A few weeks ago, Kaye decided that instead of sitting down to go through my list of work to do every week, she would start coaching me instead in personal development. Our first session led to the epiphany of sorts that I described in Who am I and What Do I Want? so you will understand that I was looking forward with some interest to the next one…

Last week it was all about my vision, what it is and why it’s important to have one.

I’ve had visions before. My most memorable one of recent years came around August 2006 while I was about 2km into a 4k run, training for my first ever 10k which was only about 4 weeks away at the time. I was starting to struggle already, and was giving myself (figuratively speaking of course) a thorough kicking for having spent most of the previous winter sitting on the couch, eating pies and watching Buffy the Vampire Slayer.

At that time, I was also waiting to hear if I’d been successful in my interview for my (then) dream job. I was relatively optimistic, but as always in the Bank you could never be sure until you received the letter written in blood from HR – and sometimes not even then. So things were a little up in the air, so to speak.

My vision came as I was jogging along the canal, somewhere between Ashley Terrace and the aqueduct over Slateford Road. I suddenly saw a clear image in my head of crossing the finishing line (in under an hour) at the 10k in September, knowing that I’d started the new job and was looking forward to fabulous future career shininess.

The more I thought about it, the clearer it all became. I started imagining myself being congratulated by friends and family on my double achievement, and honestly felt as if it had all happened already. My jogging improved from a reluctant shuffle to a proper speed, I started overtaking be-zimmer-framed old ladies, and before I knew it I had finished my 4k and was feeling not too shabby.

Over the next four weeks, I found out that I hadn’t in fact been lucky with the job application, leading me to question my instincts, the universe and generally the point of everything. However, since this was swiftly followed by the discovery that the usual HR wackiness had led to a thumping error and I actually had been successful, I managed to get over it reasonably quickly.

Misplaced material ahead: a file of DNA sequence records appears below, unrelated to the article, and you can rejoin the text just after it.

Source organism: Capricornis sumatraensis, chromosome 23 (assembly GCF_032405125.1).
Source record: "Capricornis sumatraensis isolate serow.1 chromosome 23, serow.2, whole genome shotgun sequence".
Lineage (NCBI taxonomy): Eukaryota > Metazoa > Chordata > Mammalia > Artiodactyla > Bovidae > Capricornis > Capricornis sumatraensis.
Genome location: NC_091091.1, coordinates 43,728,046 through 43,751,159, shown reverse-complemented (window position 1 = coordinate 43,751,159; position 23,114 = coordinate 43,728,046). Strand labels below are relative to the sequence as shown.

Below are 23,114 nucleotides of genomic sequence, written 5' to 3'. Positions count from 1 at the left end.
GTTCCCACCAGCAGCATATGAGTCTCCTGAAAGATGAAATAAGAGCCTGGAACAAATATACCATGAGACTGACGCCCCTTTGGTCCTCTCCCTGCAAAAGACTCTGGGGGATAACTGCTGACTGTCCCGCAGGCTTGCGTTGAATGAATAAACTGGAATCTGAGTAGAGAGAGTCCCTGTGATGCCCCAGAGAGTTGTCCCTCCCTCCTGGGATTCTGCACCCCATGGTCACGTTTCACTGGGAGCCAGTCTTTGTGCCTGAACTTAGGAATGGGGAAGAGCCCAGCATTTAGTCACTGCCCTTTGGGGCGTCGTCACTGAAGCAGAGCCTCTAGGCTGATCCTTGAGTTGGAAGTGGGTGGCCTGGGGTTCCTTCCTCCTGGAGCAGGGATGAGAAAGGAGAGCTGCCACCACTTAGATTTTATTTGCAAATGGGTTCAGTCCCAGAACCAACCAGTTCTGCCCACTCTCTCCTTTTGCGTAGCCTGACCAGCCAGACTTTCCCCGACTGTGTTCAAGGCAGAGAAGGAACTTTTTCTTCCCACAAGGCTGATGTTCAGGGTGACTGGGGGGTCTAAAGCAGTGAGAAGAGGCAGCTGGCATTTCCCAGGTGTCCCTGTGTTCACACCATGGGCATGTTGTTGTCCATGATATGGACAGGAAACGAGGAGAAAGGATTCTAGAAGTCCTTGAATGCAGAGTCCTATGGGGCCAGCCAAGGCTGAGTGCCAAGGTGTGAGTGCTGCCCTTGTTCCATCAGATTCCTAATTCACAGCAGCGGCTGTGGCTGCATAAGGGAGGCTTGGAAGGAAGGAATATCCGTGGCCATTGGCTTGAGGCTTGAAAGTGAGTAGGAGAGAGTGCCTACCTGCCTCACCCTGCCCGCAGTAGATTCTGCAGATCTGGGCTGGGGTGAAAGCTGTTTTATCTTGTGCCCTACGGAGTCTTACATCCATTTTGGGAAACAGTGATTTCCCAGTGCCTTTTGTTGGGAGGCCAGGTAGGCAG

Taking all this to mean that my vision had been true,  I trained religiously for the 10k every other day for the next 3 weeks until it was time for me to go to Italy for a week’s holiday with my brilliant friend Sean.

One week and copious quantities of red wine and pizza later, and with my fitness levels roughly halved as a result, I was ready to run. I finished the 10k in 59 minutes and 33 seconds, and it felt just as amazing as I had imagined it would.

The point of this whole story is very closely related to what Kaye put into words for me last week in our coaching session. During my early training, I was feeling rubbish about my running, I didn’t think I would manage to run 10k, and I was feeling daft for even having attempted it – given that I had historically only been capable of running roughly the length of a Lothian bus.

I was encountering ‘Fear Flags’ at every turn. I was afraid that I wouldn’t be good enough, that I wouldn’t be fast enough, and that the old ladies on zimmer frames were laughing callously at me as they whizzed past.

It wasn’t until I had a vision, a clear picture of the future and how great it would be, that I started to forget about the fear flags and concentrate on achieving what I really wanted. What would have happened if I hadn’t had that vision? I would have been defeated by the fear flags and ended up back on the couch with my pies and my Buffy DVDs – and I would have belonged there too.

So that’s why it’s so mega-important to have a vision. If you don’t have a clear goal to focus on, the fear flags will bring you down in no time at all. So now, I have written down my vision for the future, and I’m going to allow myself to daydream about it as much as I want, without the fear of being disappointed.

At the end of the day, and the older I get, the more I’m starting to believe that if I really want something to happen, I’ll be able to find ways of making sure it does. I’ll just keep my vision handy, and if any fear flags present themselves I’ll smack them hard with it until they give up and go away.

So another very worthwhile session with Kaye Taylor, coaching mentor extraordinaire! I wonder what the next one will be…